Mass Extinction Of Insect Pollinators Threatens Global Food Crops: How Science Saves Dwindling Bee, Butterfly Populations
As populations of important insect pollinators continue to dwindle to near-extinction, scientists all over the world are depending on various methods to save the species, and ultimately, save the global food supply.
Numerous insect pollinator species such as bees and butterflies - as well as their vertebrae counterparts — are vital to the world's annual food source, yet they remain on the verge of a mass extinction.
Two of five species of butterflies and bees are on their way to becoming extinct, while one out of six vertebrate pollinator species is facing its end, a mega-report by the United Nations revealed.
It's only a matter of time before pollinators completely disappear; and unless something is done about the problem, billions of dollars' worth of food crops will be severely affected.
Nevertheless, unlike climate change, solutions to fix the matter on dwindling populations do not require countries to agree on global action. In particular, the solution can be done on the local level.
Working Towards Food Security
Experts cannot point to one single culprit to conclusively explain why populations are shrinking.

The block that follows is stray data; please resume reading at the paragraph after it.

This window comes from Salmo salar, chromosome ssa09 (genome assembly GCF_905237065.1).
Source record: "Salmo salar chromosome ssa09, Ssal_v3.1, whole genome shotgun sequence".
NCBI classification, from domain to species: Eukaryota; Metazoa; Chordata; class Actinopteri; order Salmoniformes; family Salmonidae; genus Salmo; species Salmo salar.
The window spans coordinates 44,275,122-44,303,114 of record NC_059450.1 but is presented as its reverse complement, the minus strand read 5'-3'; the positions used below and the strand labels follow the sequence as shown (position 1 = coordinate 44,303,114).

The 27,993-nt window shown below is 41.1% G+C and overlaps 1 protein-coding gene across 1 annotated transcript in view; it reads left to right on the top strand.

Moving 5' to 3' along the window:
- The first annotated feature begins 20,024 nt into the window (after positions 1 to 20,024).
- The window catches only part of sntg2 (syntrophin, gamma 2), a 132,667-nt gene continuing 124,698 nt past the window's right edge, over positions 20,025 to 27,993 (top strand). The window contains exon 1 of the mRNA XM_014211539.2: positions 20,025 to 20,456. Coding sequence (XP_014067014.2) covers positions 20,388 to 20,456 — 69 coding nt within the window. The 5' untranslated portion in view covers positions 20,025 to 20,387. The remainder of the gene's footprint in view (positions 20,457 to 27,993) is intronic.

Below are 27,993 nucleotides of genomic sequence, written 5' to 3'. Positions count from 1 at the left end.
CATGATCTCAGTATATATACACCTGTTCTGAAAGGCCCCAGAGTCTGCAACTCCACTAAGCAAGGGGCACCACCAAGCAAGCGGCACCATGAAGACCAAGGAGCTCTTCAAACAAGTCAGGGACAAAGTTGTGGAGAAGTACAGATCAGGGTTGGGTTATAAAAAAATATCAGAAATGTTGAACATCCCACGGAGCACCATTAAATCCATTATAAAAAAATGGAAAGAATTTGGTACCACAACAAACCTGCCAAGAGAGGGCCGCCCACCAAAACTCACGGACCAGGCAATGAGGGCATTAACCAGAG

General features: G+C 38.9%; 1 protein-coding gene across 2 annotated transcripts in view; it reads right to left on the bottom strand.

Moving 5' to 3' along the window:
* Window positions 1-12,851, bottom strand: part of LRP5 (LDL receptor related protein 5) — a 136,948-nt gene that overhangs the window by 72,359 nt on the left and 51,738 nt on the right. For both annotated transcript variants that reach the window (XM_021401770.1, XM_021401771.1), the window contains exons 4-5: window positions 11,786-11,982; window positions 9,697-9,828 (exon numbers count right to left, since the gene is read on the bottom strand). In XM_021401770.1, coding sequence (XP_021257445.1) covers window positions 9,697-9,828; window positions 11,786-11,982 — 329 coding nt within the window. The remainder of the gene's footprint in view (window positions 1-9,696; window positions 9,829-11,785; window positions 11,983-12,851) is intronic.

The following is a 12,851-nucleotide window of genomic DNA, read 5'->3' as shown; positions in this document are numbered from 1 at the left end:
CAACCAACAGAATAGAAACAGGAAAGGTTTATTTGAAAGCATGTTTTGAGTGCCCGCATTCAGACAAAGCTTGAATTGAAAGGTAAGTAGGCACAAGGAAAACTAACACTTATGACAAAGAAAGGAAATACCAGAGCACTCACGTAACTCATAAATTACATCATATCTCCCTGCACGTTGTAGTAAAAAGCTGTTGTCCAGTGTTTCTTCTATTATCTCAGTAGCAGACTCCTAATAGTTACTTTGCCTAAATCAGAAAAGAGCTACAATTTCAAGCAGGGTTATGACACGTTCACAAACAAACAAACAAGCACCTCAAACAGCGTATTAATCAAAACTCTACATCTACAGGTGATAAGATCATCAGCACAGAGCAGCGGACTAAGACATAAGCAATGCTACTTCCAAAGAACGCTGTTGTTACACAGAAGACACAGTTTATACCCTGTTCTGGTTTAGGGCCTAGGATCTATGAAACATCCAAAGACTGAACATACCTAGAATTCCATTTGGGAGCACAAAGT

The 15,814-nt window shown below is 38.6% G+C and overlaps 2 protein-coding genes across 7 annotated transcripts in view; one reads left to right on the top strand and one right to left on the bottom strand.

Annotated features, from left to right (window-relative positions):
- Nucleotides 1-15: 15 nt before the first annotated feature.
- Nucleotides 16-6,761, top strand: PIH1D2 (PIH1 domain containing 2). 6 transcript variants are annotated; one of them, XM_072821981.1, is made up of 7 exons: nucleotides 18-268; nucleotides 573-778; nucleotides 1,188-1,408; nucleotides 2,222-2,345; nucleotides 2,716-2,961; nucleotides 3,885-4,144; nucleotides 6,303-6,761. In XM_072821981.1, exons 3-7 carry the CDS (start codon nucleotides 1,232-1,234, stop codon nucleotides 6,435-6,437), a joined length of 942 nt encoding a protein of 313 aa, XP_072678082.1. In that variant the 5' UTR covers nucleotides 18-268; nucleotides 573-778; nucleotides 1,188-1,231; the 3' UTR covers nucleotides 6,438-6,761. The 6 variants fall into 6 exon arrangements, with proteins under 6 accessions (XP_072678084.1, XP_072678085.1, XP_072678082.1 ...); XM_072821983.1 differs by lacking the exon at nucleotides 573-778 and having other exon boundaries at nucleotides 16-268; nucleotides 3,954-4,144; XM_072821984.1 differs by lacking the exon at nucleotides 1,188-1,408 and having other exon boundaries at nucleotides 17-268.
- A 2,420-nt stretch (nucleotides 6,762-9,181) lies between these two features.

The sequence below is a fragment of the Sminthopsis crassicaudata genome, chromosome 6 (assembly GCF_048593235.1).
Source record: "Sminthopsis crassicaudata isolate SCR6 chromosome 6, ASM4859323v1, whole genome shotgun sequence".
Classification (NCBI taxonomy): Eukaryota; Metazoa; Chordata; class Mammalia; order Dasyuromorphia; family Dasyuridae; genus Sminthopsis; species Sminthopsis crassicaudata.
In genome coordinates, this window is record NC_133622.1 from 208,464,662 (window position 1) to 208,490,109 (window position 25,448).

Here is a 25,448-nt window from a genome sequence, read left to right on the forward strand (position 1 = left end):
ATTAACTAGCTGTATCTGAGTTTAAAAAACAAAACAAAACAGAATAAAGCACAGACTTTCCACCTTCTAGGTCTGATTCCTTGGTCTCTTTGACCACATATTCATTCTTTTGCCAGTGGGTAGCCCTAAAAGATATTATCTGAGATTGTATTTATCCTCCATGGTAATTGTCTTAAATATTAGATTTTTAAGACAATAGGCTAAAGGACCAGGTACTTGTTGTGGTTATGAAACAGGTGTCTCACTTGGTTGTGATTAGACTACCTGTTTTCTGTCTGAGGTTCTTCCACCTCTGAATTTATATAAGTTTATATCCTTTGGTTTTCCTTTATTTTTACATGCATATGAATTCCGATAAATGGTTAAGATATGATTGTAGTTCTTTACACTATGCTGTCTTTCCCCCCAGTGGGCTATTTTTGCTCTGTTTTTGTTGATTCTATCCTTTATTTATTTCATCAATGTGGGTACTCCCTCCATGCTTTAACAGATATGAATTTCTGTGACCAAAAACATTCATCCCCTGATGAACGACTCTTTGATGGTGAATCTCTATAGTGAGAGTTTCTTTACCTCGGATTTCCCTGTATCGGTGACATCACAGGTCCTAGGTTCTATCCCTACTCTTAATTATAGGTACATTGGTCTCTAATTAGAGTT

According to a report by the Intergovernmental Science-Policy Platform on Biodiversity and Ecosystem Services (IPBES), the problem is a combination of different factors.
This includes the changes in land use; climate change; the use of pesticides; habitat loss to urbanization; pathogens, parasites and diseases; as well as a very controversial one - the use of neonicotinoid insecticides that supposedly attacks the pollinators' immune system.
Despite the report's grim findings, scientists believe that the populations of insect pollinators can be saved.
David Inouye of the University of Maryland said there are relatively inexpensive and simple mechanisms for turning the trend around.
Among these mechanisms are sustainable agricultural practices; traditional crop rotation and indigenous practices; the creation of diversity in urban and agricultural landscapes; educating farmers, beekeepers and citizens; pathogen control; and decreasing the use of pesticides.
Achim Steiner, UN's Environment Programme director, said it is vital to approach the issue with a consideration of the environmental impacts that drive it.
"Sustainable development, including improving food security for the world's population, necessitates an approach that embraces the environment," said Steiner.
Save The Butterflies And Bees
One of the problems that countries such as the United States have is that giant swaths of land are devoted to just a single crop, and wildflowers that most bees pollinate are disappearing.
In Europe, grasslands where wild pollinators thrive have disappeared since World War II. With that, England has implemented a plan in which it pays farmers to plant wildflowers for bees in hedgerows.
Some countries are relying on a fusion of agriculture and advanced technologies to save the population of bees.